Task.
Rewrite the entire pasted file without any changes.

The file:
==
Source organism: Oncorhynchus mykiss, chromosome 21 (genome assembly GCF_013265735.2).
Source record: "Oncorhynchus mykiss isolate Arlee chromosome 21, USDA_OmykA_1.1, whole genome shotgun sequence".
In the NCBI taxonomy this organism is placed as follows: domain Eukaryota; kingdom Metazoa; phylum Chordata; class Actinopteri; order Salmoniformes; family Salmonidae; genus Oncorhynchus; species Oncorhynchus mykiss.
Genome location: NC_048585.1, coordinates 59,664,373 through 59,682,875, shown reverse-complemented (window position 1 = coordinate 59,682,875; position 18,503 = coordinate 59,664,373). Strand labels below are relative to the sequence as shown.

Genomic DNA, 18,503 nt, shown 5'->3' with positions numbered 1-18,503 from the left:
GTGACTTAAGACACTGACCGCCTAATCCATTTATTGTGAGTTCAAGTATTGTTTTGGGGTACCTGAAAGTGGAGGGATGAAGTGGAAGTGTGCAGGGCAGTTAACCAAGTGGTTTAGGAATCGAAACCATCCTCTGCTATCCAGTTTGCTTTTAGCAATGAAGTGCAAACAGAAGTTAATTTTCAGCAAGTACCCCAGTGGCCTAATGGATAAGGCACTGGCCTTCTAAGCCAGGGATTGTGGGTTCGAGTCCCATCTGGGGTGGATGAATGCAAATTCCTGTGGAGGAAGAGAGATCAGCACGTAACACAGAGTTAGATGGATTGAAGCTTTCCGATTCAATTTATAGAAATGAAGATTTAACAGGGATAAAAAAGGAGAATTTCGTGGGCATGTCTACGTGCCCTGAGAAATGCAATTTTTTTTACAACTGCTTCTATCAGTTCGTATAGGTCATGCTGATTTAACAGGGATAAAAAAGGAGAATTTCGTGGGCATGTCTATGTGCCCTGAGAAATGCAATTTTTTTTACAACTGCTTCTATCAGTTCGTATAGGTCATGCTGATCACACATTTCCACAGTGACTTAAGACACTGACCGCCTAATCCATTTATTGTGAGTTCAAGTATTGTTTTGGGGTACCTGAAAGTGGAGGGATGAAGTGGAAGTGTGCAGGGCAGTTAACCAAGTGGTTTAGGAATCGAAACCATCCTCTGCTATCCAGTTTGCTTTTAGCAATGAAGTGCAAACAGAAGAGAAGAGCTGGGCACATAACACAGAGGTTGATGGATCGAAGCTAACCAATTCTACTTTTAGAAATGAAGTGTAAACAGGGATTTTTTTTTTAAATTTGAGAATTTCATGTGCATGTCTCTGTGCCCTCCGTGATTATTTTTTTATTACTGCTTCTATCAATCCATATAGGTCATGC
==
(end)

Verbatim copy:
Source organism: Oncorhynchus mykiss, chromosome 21 (genome assembly GCF_013265735.2).
Source record: "Oncorhynchus mykiss isolate Arlee chromosome 21, USDA_OmykA_1.1, whole genome shotgun sequence".
In the NCBI taxonomy this organism is placed as follows: domain Eukaryota; kingdom Metazoa; phylum Chordata; class Actinopteri; order Salmoniformes; family Salmonidae; genus Oncorhynchus; species Oncorhynchus mykiss.
Genome location: NC_048585.1, coordinates 59,664,373 through 59,682,875, shown reverse-complemented (window position 1 = coordinate 59,682,875; position 18,503 = coordinate 59,664,373). Strand labels below are relative to the sequence as shown.

Genomic DNA, 18,503 nt, shown 5'->3' with positions numbered 1-18,503 from the left:
GTGACTTAAGACACTGACCGCCTAATCCATTTATTGTGAGTTCAAGTATTGTTTTGGGGTACCTGAAAGTGGAGGGATGAAGTGGAAGTGTGCAGGGCAGTTAACCAAGTGGTTTAGGAATCGAAACCATCCTCTGCTATCCAGTTTGCTTTTAGCAATGAAGTGCAAACAGAAGTTAATTTTCAGCAAGTACCCCAGTGGCCTAATGGATAAGGCACTGGCCTTCTAAGCCAGGGATTGTGGGTTCGAGTCCCATCTGGGGTGGATGAATGCAAATTCCTGTGGAGGAAGAGAGATCAGCACGTAACACAGAGTTAGATGGATTGAAGCTTTCCGATTCAATTTATAGAAATGAAGATTTAACAGGGATAAAAAAGGAGAATTTCGTGGGCATGTCTACGTGCCCTGAGAAATGCAATTTTTTTTACAACTGCTTCTATCAGTTCGTATAGGTCATGCTGATTTAACAGGGATAAAAAAGGAGAATTTCGTGGGCATGTCTATGTGCCCTGAGAAATGCAATTTTTTTTACAACTGCTTCTATCAGTTCGTATAGGTCATGCTGATCACACATTTCCACAGTGACTTAAGACACTGACCGCCTAATCCATTTATTGTGAGTTCAAGTATTGTTTTGGGGTACCTGAAAGTGGAGGGATGAAGTGGAAGTGTGCAGGGCAGTTAACCAAGTGGTTTAGGAATCGAAACCATCCTCTGCTATCCAGTTTGCTTTTAGCAATGAAGTGCAAACAGAAGAGAAGAGCTGGGCACATAACACAGAGGTTGATGGATCGAAGCTAACCAATTCTACTTTTAGAAATGAAGTGTAAACAGGGATTTTTTTTTTAAATTTGAGAATTTCATGTGCATGTCTCTGTGCCCTCCGTGATTATTTTTTTATTACTGCTTCTATCAATCCATATAGGTCATGC